I don't think a garden is ever finished. Weeding aside, the possibilities (and pleasure) for planting, transplanting, and general rearranging (partially) explain Inta's West Chester retreat. What a treat! After about two minutes in her oasis I felt exhausted. Excitement overwhelmed me. So many ideas. Or maybe Inta's helper removing bamboo roots with an axe or sorts .. made me feel I too, should have tool in hand, on that beautiful afternoon, attacking the hillside and placing plants to keep the clients happy.
Looking at a site plan of this house you quickly see the house takes up less space than the gardens. Apparently the prior owner(s) worked the property in a similar fashion to Inta. However, this "Aunt Laura" hasn't lived there for at least twenty years. This was a really physically intense learning experience and I actually don't want it to end. To spare the extremely whiney details of the island garden I ignorantly tackled on impulse one day let's take note of some of the STUFF to work with in this mass of untamed growth. Please excuse any incorrect labeling
The slope, the remnants of old shrubs and trees, the rock, the compacted soil, not to mention the weeds and various plant life that needed to be removed proved exhausting. Before spending clients' money on plants in the future, I need to remember some of the extremely time consuming obstacles.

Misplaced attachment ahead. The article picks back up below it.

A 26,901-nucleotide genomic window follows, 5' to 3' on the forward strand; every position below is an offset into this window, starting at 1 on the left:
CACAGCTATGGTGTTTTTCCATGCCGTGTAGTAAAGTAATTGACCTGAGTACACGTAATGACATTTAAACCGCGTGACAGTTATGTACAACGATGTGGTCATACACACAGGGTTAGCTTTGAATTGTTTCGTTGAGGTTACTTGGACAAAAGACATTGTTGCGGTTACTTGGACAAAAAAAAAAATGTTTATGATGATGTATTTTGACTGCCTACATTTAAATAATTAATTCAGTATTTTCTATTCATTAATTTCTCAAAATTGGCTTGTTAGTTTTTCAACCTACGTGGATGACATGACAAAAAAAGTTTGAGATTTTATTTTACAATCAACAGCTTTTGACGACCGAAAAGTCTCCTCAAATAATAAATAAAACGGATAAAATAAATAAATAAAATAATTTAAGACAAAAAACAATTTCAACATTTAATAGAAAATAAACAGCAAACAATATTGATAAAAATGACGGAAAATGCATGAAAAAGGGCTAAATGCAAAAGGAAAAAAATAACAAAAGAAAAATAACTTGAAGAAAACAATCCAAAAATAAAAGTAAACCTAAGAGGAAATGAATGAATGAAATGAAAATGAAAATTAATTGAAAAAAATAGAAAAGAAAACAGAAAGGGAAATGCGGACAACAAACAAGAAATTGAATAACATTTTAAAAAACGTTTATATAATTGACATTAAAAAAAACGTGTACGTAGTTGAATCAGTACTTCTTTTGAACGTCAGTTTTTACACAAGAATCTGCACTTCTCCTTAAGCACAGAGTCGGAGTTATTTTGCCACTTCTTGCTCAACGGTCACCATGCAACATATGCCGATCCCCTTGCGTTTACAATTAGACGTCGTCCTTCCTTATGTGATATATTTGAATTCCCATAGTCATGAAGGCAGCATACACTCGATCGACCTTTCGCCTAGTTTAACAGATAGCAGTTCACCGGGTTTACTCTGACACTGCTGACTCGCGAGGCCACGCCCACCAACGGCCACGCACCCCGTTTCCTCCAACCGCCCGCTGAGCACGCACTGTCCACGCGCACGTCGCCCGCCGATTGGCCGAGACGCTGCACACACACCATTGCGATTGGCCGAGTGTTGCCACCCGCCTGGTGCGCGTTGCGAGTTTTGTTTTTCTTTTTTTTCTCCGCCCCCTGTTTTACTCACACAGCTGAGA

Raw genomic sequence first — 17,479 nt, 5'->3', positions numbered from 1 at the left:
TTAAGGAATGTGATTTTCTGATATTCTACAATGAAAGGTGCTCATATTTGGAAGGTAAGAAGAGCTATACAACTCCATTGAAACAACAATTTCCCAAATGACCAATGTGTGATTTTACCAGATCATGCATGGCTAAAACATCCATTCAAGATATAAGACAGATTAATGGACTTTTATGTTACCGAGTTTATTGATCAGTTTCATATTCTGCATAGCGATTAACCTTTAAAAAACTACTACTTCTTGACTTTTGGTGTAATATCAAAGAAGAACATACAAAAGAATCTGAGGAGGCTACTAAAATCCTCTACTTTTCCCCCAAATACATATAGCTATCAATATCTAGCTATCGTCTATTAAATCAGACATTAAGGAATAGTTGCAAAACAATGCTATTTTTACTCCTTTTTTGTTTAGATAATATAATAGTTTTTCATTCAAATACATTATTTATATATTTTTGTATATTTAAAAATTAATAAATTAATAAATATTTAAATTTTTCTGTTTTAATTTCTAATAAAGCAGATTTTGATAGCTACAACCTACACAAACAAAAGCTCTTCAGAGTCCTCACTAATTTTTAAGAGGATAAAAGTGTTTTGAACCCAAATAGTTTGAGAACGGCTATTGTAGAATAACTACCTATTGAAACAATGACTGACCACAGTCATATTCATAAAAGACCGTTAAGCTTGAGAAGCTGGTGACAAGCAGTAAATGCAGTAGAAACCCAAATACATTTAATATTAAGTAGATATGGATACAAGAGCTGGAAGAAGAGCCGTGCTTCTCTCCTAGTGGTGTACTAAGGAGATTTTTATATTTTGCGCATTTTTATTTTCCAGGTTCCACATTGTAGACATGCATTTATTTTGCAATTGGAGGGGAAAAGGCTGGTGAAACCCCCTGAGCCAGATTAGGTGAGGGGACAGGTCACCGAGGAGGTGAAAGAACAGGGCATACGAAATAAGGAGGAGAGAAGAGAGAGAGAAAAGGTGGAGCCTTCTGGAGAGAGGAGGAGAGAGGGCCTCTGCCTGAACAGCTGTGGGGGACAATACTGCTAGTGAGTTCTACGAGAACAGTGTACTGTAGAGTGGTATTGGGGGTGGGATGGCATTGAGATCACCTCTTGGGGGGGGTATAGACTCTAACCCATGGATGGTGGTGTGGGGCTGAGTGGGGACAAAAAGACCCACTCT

To be honest I should end with tree stumps because I need to go pull weeds somewhere.
Sure, I've built up a decent amount of muscle doing this work, but I don't think there is anyway to "train" for using a $^!#*** pickax/axe/mattock whatever it is called over and over again on a slope. Hammering into rock and removing dead stuff filled with maggot type things (which actually are a blessing because I probably wouldn't have been able to removed these roots without their help) is not awesome.